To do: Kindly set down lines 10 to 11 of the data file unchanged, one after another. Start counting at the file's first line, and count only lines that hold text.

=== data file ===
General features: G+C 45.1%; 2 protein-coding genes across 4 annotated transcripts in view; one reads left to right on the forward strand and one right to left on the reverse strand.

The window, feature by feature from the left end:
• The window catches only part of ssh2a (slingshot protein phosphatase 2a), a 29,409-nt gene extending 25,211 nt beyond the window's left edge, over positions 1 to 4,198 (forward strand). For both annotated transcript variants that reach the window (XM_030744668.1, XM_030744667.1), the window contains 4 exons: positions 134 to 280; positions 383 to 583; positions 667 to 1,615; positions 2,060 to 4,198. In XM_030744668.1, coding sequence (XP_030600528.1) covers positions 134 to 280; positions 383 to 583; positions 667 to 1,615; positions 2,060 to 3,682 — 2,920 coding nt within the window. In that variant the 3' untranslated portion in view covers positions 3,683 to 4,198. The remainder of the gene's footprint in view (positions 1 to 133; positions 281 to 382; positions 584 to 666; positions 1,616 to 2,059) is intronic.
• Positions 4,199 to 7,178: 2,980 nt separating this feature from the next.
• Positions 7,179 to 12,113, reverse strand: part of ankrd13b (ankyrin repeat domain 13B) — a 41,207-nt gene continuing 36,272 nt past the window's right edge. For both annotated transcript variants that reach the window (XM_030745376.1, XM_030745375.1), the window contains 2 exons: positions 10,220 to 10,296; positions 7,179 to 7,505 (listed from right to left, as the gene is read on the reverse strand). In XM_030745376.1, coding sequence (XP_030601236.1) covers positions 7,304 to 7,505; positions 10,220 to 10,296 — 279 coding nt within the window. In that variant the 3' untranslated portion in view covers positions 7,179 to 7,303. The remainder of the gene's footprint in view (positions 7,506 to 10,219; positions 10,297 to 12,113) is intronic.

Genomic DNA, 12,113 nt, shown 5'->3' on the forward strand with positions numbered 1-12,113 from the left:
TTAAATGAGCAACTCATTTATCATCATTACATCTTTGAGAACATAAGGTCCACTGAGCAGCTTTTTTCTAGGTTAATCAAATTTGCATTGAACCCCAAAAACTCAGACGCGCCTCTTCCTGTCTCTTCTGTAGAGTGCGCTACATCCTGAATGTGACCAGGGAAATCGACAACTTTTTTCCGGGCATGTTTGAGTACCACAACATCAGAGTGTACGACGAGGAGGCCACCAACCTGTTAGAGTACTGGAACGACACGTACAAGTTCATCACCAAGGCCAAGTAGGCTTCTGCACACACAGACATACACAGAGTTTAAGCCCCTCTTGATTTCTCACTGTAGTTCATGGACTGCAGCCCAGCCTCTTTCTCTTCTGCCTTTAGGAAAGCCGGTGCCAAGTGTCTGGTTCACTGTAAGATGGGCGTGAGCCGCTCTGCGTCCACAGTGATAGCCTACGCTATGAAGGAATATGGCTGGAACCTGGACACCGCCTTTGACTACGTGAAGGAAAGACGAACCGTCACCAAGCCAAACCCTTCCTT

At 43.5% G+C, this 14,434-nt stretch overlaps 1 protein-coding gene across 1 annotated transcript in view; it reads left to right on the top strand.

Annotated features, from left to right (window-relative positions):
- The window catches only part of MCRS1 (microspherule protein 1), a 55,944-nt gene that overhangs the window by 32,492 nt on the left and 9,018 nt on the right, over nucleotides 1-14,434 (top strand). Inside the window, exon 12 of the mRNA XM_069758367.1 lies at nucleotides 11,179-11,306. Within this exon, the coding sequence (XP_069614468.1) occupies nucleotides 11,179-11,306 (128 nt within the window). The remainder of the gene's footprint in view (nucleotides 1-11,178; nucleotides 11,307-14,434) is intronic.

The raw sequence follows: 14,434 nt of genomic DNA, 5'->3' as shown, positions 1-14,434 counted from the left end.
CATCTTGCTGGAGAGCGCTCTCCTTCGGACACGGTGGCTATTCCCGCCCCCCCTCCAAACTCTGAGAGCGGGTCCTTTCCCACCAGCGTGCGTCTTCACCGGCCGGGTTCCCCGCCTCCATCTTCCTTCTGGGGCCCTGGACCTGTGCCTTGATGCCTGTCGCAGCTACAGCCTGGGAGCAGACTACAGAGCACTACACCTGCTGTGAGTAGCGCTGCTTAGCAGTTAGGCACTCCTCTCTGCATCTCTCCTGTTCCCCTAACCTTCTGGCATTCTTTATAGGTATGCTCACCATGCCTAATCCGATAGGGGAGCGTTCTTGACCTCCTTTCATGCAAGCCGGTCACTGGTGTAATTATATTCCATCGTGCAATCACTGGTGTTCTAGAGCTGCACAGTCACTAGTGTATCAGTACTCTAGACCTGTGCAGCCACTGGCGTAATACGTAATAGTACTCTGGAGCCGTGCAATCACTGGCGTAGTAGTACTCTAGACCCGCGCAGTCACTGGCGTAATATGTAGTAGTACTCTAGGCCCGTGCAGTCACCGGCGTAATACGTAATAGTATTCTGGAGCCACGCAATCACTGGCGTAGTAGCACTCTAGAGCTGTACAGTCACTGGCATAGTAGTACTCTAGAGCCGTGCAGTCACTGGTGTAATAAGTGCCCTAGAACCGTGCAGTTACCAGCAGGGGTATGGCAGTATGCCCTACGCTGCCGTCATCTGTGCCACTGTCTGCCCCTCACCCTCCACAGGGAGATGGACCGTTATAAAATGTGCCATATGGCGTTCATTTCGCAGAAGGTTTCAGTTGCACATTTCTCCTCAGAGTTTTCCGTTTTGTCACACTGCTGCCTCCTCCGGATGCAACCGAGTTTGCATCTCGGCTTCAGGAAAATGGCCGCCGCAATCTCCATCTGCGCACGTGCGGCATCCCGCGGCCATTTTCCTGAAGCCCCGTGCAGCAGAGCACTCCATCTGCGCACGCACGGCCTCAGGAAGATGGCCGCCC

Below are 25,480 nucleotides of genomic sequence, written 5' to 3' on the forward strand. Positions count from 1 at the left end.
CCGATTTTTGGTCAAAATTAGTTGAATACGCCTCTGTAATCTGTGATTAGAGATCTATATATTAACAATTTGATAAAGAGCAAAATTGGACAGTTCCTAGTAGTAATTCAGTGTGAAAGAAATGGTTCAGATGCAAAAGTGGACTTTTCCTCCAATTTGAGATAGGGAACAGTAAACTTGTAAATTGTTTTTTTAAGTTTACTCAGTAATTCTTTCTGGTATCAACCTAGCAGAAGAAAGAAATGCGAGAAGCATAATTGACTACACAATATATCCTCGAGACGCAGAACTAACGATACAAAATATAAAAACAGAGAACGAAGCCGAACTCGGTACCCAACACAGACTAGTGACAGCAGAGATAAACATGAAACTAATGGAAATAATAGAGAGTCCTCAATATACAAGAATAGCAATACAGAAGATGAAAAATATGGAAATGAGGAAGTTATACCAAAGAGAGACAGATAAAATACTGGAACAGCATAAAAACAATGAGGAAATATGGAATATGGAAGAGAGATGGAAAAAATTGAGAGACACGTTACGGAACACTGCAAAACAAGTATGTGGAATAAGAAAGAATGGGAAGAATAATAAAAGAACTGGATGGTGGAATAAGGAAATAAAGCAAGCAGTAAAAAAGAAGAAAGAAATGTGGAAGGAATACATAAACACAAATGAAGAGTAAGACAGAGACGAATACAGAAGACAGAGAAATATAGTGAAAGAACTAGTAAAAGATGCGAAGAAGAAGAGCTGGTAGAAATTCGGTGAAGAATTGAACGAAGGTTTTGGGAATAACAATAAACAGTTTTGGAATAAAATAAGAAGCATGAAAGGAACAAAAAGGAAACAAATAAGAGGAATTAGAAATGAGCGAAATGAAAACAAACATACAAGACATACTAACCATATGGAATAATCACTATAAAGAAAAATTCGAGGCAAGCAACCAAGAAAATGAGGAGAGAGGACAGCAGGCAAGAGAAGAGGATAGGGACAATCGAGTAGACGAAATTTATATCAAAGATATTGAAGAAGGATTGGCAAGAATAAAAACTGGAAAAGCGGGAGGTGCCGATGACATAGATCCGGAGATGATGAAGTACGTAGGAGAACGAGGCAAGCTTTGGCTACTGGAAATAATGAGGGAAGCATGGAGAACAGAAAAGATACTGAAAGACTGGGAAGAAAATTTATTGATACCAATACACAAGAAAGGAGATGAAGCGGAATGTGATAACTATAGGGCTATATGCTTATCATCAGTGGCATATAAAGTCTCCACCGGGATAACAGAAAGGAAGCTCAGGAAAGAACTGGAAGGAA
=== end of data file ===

- The window catches only part of MCRS1 (microspherule protein 1), a 55,944-nt gene that overhangs the window by 32,492 nt on the left and 9,018 nt on the right, over nucleotides 1-14,434 (top strand). Inside the window, exon 12 of the mRNA XM_069758367.1 lies at nucleotides 11,179-11,306. Within this exon, the coding sequence (XP_069614468.1) occupies nucleotides 11,179-11,306 (128 nt within the window). The remainder of the gene's footprint in view (nucleotides 1-11,178; nucleotides 11,307-14,434) is intronic.

The raw sequence follows: 14,434 nt of genomic DNA, 5'->3' as shown, positions 1-14,434 counted from the left end.